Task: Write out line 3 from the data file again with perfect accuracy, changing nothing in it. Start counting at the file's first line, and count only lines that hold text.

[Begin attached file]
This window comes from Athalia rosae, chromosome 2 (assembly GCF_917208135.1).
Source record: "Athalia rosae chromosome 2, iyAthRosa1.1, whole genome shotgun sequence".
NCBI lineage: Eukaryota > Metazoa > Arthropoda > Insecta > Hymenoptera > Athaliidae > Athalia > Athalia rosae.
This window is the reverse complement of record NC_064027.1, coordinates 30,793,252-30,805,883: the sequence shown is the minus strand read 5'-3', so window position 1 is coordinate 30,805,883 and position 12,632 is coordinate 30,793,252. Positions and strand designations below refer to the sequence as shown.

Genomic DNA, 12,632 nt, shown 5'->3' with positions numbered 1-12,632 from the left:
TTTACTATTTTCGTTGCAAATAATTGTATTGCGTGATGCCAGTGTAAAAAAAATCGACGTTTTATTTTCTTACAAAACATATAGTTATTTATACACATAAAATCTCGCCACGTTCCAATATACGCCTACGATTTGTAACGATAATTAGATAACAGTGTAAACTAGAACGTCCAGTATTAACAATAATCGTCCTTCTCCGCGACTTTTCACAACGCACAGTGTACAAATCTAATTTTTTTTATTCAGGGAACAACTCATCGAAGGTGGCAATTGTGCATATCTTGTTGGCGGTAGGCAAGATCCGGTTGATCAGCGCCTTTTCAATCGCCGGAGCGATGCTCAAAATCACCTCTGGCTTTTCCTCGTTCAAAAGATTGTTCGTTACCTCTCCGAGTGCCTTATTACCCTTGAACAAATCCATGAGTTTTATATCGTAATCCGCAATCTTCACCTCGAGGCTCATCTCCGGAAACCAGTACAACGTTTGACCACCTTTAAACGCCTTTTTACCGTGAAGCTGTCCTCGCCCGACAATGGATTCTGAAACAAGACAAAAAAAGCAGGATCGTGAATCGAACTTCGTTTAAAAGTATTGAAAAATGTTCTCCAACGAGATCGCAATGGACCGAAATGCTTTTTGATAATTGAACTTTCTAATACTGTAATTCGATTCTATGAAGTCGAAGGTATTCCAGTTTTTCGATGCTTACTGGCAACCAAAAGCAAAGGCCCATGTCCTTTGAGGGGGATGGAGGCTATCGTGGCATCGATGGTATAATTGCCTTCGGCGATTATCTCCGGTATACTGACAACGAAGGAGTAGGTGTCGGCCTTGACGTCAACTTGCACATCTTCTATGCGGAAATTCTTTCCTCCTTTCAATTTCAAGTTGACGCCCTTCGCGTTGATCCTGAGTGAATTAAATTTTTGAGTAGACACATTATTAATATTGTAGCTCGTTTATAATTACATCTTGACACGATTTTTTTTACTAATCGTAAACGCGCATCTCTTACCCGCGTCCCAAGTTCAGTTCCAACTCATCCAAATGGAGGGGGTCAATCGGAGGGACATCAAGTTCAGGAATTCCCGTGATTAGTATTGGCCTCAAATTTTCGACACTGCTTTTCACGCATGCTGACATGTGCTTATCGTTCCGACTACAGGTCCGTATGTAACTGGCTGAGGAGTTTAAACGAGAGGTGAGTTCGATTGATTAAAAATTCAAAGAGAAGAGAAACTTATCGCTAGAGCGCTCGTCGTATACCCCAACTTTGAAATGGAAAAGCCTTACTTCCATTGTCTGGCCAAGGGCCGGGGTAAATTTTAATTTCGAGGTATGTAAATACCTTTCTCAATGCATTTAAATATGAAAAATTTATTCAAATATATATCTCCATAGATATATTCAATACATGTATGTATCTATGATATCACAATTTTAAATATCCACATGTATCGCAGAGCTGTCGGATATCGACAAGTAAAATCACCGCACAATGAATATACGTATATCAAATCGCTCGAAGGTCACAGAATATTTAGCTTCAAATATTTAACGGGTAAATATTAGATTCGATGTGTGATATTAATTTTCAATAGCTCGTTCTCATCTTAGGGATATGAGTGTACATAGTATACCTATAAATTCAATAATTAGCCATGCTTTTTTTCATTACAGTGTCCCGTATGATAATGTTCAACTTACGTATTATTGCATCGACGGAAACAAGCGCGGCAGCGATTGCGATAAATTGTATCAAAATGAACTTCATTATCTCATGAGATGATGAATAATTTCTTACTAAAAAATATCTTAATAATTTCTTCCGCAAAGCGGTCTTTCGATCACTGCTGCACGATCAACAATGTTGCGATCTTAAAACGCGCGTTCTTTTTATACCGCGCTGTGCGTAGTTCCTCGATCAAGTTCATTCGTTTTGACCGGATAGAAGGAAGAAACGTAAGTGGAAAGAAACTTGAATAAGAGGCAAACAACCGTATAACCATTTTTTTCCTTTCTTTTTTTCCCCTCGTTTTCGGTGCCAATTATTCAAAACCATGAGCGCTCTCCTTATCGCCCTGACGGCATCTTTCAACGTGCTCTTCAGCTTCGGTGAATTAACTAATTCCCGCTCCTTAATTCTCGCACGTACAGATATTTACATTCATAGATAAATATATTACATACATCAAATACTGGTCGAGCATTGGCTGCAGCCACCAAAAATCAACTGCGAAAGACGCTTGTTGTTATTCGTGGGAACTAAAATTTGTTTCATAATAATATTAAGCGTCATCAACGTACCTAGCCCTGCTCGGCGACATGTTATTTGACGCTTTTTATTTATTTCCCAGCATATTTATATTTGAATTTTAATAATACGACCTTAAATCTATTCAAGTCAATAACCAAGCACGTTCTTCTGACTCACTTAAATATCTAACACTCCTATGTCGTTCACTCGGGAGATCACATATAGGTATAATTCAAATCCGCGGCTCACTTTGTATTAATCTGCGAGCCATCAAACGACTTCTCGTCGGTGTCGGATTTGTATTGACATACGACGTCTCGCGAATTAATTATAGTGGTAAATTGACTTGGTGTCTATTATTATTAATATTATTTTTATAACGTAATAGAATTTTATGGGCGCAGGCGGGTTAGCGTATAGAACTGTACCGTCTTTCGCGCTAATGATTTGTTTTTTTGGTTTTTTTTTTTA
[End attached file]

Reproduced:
NCBI lineage: Eukaryota > Metazoa > Arthropoda > Insecta > Hymenoptera > Athaliidae > Athalia > Athalia rosae.